There isn’t much I can do about the work for now, given that I need to replenish the bank account after the Rickshaw Run. But, I can still take time to focus on writing daily so I don’t get far behind and become overwhelmed. For travel, I’ll be hitting TBEX (Travel Blog Exchange) in Bangkok in the middle of October, and that should cure my itchy travel feet for a while. Also, I’ve been actually doing more travel videos lately and I’m really digging the look and feel that I’ve fussed over to perfect for years.
And for the feelings of loneliness or inadequacy, I’ve just got to make some damn friends out here! And take the time to Skype people at home more often. That latter is an important one.
Traveling is still something I can see myself doing for many years to come, but I am still fresh at it and learning to deal with things like culture shock and creating my own path and learning to deal with traveling independently most of the time. It has it’s ups and downs and everyone has different experiences with the highs and lows — but you still have to accept it all into the travel lifestyle.
It can’t all be beautiful sunsets over a valley unless you fight your way up the mountain for that view.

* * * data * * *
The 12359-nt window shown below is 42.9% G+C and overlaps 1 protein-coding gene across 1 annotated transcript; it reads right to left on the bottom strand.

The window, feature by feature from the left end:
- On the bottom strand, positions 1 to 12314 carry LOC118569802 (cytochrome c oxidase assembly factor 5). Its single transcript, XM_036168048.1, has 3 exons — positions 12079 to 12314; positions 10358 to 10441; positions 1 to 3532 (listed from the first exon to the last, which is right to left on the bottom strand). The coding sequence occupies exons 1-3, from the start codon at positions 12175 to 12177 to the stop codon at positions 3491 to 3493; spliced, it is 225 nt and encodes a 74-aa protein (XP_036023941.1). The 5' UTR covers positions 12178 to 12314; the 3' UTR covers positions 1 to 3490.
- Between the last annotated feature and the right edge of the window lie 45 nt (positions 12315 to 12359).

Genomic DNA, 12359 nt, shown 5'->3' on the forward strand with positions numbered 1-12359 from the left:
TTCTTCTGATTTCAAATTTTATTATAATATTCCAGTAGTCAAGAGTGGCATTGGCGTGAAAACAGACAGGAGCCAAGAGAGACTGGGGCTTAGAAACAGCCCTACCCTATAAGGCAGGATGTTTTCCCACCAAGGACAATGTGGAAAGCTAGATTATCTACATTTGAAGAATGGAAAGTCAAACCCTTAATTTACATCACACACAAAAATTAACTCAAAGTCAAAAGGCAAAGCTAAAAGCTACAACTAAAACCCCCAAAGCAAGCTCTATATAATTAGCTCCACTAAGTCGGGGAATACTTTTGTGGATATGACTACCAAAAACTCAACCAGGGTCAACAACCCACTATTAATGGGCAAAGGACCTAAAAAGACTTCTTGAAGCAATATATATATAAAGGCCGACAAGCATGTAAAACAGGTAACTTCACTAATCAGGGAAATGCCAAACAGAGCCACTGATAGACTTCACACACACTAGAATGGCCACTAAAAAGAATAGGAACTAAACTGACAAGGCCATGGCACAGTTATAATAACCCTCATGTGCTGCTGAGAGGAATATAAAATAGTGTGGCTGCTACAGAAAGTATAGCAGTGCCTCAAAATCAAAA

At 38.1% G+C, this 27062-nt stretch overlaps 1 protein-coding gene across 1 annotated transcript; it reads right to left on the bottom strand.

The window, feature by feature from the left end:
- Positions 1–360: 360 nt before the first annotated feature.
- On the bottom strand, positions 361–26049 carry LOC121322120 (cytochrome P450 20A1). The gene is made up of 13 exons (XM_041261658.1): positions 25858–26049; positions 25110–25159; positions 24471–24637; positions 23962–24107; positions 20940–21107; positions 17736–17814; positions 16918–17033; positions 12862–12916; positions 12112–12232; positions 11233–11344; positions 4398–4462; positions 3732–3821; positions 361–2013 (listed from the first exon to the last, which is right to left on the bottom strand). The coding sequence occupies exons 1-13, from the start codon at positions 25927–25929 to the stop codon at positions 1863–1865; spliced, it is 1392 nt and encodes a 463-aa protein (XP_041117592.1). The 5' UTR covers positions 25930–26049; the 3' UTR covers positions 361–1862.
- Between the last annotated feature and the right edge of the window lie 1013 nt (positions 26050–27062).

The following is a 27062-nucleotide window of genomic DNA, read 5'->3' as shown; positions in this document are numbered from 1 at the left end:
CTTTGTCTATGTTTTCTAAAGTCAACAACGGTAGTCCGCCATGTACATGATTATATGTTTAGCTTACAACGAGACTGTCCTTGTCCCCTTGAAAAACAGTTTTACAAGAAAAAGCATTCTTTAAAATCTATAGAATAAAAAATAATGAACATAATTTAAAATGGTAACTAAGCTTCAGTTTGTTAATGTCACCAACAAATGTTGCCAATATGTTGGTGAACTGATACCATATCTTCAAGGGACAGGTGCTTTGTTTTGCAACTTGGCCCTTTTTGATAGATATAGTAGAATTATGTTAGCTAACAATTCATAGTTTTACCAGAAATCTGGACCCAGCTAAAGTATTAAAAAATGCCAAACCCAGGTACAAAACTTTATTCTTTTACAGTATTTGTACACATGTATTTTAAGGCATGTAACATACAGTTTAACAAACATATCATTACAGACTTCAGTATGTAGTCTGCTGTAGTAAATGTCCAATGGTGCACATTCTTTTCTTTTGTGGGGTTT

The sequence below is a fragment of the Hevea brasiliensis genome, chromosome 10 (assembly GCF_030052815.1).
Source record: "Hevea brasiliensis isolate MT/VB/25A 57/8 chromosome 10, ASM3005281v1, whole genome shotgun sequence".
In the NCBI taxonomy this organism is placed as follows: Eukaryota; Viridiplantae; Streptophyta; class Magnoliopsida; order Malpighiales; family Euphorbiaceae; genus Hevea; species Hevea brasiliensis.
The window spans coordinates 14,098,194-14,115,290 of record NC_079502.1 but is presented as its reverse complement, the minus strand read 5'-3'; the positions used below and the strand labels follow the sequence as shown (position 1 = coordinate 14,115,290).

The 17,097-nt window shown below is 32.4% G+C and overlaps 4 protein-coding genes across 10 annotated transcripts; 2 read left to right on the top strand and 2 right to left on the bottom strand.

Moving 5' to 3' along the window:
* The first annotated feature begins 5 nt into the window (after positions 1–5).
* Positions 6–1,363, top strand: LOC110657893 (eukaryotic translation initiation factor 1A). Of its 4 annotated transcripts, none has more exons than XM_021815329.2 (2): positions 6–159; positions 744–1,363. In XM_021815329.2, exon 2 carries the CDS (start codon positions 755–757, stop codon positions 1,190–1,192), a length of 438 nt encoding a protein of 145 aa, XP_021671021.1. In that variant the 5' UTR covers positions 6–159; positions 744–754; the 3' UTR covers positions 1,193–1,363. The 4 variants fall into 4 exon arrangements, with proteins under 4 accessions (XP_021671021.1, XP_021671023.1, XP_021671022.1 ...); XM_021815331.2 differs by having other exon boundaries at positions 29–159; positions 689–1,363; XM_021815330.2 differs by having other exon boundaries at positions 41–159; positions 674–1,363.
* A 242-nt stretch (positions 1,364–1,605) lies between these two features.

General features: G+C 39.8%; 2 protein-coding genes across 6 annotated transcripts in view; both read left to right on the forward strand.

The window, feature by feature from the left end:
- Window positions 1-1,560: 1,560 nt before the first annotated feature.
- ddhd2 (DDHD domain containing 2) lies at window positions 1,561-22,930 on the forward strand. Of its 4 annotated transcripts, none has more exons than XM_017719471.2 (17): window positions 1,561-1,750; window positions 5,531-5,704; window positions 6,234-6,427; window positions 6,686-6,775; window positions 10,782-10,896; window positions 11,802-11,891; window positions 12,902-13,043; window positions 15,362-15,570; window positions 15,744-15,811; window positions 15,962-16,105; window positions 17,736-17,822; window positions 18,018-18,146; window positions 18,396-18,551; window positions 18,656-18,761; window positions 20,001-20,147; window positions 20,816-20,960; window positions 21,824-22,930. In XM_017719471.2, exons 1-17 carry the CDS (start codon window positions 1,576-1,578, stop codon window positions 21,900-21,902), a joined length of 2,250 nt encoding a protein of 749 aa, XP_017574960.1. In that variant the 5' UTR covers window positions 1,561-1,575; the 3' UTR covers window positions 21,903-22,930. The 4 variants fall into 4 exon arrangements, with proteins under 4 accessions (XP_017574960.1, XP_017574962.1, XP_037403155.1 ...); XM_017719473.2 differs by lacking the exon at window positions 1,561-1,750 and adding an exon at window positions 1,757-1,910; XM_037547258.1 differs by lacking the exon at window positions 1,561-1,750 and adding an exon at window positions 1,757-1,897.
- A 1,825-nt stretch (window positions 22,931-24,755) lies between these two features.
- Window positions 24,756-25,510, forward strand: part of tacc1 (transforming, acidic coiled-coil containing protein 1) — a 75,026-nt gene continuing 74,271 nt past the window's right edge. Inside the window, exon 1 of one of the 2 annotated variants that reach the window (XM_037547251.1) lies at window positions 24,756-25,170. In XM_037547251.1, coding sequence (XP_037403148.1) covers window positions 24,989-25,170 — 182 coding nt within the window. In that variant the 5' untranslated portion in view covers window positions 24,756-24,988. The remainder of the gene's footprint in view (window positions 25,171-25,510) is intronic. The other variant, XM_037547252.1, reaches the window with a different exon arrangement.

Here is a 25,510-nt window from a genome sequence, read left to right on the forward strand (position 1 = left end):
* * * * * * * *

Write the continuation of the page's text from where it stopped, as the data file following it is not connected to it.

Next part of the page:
Overall, the last 120 days living in Melbourne have been great.
Sure. there has been a lot to adjust to, especially the contrast of India to Australia. It wasn’t what I had planned to be doing, and I’m waiting tables to save, but it’s good. Melbourne has been an exciting place to live in, and with spring and summer coming up, it can only get better. I’m adjusting to this lifestyle and few other aspects, but I’m enjoying myself and that’s what matters.
I’m just excited to explore more of Australia soon, and I’m sure once I’m on the open road, even on a small day trip to the coast, the trapped feeling will subside.
Want more updates on the past couple months? Catch up with these articles!
What Almost Getting Hit By a Car Today Reminded Me Of
BAM! It can happen like that. Luckily, I wasn’t hit by a car. But I almost was. It’s easy to become comfortable and complacent in a big city like Melbourne, but this experience reminded me that I should still be remembering to live to the fullest every day.[/column]
Watch What You Eat: I Lost 20lbs in India and Was Nearly Hospitalized
It’s easy to gobble down the delicious and exotic local foods when you arrive to a new destination. Sometimes it results in foodgasms, other times it lands you stranded in a bathroom for hours. While in India, I was;t conscious of what I ate, and I nearly ended up hospitalized. [/column]
[column type=”one-third” last=”true”]
My Memoir Rough Chapter 1: Fragments of Nostalgia
Last year I began writing a memoir that documents my journey from childhood into adulthood battling depression and how travel helped change that. But not dealing with old wounds tainted my travels. Here is the first chapter which begins in the darkest period of my life. [/column]
Have you ever lived abroad in another country? How was your experience? What were your highlights and struggles?